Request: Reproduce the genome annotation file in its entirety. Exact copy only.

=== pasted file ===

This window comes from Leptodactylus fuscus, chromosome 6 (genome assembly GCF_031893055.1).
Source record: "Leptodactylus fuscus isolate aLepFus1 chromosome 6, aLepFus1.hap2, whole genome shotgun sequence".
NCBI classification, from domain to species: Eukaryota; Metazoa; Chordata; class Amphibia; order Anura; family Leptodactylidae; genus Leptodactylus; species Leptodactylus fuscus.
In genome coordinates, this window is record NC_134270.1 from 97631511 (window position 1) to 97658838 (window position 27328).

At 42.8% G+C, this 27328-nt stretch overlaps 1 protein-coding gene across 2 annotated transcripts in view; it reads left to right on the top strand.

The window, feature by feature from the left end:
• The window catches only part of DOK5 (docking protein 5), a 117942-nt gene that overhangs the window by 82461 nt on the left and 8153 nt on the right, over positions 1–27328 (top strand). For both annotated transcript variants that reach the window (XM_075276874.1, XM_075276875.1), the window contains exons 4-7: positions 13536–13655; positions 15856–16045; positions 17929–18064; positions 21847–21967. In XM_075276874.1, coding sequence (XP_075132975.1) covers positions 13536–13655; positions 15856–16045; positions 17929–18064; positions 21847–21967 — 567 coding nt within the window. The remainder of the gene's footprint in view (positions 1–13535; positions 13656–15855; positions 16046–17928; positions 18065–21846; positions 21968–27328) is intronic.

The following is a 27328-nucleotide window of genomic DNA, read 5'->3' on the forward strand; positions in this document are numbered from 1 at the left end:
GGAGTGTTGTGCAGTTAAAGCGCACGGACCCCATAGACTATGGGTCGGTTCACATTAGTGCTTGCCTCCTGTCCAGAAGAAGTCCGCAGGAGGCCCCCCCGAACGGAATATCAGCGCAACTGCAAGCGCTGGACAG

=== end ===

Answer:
This window comes from Leptodactylus fuscus, chromosome 6 (genome assembly GCF_031893055.1).
Source record: "Leptodactylus fuscus isolate aLepFus1 chromosome 6, aLepFus1.hap2, whole genome shotgun sequence".
NCBI classification, from domain to species: Eukaryota; Metazoa; Chordata; class Amphibia; order Anura; family Leptodactylidae; genus Leptodactylus; species Leptodactylus fuscus.
In genome coordinates, this window is record NC_134270.1 from 97631511 (window position 1) to 97658838 (window position 27328).

At 42.8% G+C, this 27328-nt stretch overlaps 1 protein-coding gene across 2 annotated transcripts in view; it reads left to right on the top strand.

The window, feature by feature from the left end:
• The window catches only part of DOK5 (docking protein 5), a 117942-nt gene that overhangs the window by 82461 nt on the left and 8153 nt on the right, over positions 1–27328 (top strand). For both annotated transcript variants that reach the window (XM_075276874.1, XM_075276875.1), the window contains exons 4-7: positions 13536–13655; positions 15856–16045; positions 17929–18064; positions 21847–21967. In XM_075276874.1, coding sequence (XP_075132975.1) covers positions 13536–13655; positions 15856–16045; positions 17929–18064; positions 21847–21967 — 567 coding nt within the window. The remainder of the gene's footprint in view (positions 1–13535; positions 13656–15855; positions 16046–17928; positions 18065–21846; positions 21968–27328) is intronic.

The following is a 27328-nucleotide window of genomic DNA, read 5'->3' on the forward strand; positions in this document are numbered from 1 at the left end:
GGAGTGTTGTGCAGTTAAAGCGCACGGACCCCATAGACTATGGGTCGGTTCACATTAGTGCTTGCCTCCTGTCCAGAAGAAGTCCGCAGGAGGCCCCCCCGAACGGAATATCAGCGCAACTGCAAGCGCTGGACAG